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Local races open this week

BY Carolyn Muyskens - cmuyskens@chronicle-tribune.com

Candidates for local elected offices can begin filing for the 2019 municipal election this Wednesday, Jan. 9.

Election Deputy Nancy Bryant said to file for a race interested candidates can pick up forms at the county Election Office, located in the Grant County Courthouse.

The deadline to enter 2019 races is noon on Feb. 8, Bryant said.

The cities of Marion, Gas City and Jonesboro all have mayoral elections this year. So far in Marion, current mayor Jess Alumbaugh (D) and City Council member Steve Henderson (R) have both announced they will run for the office.

Marion's nine city council seats and Gas City's five city council seats are all up for election, as are the municipal judgeships for Marion City Court and Gas City Court.

In Jonesboro, all five council seats will also be up for election.

In Grant County's towns, elections are set for three of Fairmount's five at-large council seats, Van Buren's three at-large council seats, Swayzee's five at-large council seats, Sweetser's five at-large council seats and three out of Matthews' five at-large council seats.

Upland has one at-large seat and seats in council districts 1 and 2 up for election. Fowlerton has elections for all three of its town council seats.

Clerk and clerk-treasurer offices are up for election in all of Grant County's cities and towns.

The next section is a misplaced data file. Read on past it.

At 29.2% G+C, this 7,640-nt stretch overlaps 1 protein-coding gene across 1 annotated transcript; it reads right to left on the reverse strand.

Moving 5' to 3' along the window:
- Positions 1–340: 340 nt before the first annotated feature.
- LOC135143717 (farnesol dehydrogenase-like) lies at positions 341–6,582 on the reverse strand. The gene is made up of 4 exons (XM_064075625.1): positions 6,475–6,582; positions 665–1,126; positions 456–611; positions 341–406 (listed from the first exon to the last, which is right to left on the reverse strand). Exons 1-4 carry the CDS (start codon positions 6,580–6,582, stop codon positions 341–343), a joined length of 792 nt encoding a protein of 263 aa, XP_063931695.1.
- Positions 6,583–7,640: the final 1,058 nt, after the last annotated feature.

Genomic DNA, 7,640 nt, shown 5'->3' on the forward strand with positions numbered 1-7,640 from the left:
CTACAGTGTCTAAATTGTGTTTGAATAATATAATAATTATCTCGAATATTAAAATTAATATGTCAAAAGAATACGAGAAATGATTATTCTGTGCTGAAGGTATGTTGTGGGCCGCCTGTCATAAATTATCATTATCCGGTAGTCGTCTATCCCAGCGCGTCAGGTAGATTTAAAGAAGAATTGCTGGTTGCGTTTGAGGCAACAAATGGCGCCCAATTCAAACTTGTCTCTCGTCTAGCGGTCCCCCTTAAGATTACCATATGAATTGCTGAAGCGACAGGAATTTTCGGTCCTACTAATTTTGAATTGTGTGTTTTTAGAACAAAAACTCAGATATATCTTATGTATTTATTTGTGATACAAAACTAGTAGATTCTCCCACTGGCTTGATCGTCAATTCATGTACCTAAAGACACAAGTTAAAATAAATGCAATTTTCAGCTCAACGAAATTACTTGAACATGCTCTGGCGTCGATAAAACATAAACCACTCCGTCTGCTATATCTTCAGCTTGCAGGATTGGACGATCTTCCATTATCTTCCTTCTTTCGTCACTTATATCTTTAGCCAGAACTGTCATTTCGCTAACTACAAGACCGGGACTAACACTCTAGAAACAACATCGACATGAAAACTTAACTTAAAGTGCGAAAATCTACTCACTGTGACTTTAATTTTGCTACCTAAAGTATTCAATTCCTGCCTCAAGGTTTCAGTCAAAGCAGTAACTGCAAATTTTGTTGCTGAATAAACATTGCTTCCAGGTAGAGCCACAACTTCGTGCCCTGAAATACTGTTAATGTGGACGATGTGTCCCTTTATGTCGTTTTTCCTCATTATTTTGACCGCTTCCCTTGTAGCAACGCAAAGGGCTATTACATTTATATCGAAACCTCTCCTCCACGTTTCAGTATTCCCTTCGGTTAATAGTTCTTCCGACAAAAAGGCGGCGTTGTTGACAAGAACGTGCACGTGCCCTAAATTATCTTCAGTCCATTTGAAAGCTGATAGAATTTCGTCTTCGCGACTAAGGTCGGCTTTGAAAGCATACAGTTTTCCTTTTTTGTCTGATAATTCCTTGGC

Terry Stodghill, chair of the Grant County Democratic Party, encouraged first-time candidates who are members of the Democratic Party to contact him or any of the party's officers, both so that the party can provide candidates with support in the filing process and to let the party know who is running.

“Right now, the reason we're really trying to contact people is we have candidate training coming up the 12th of this month, and we are really trying to get especially first time candidates to go to this candidate training,” Stodghill said.

Grant County Republican Party Chairman Darren Reese said he also encourages interested people to contact him about running. 

"In general, I'd encourage anyone that has an appetite for helping to shape our public policy to get engaged. It's a great way to embrace your community," Reese said of running for office. 

Reese said once the party has established a slate of candidates they will get together to provide support to newcomers and "shepherd" them through the campaign process. 

Stodghill said the party is looking for potential candidates, especially for 2019's City Council races.

“We're talking to a few people right now, trying to get individuals to run, people we think can help the party as well as help the city,” Stodghill said.

Reese said he has "a couple of people" interested in the mayor's race in Marion as well as the Marion City Council races. 

The primary election this year falls on May 7 and election day will be Nov. 5.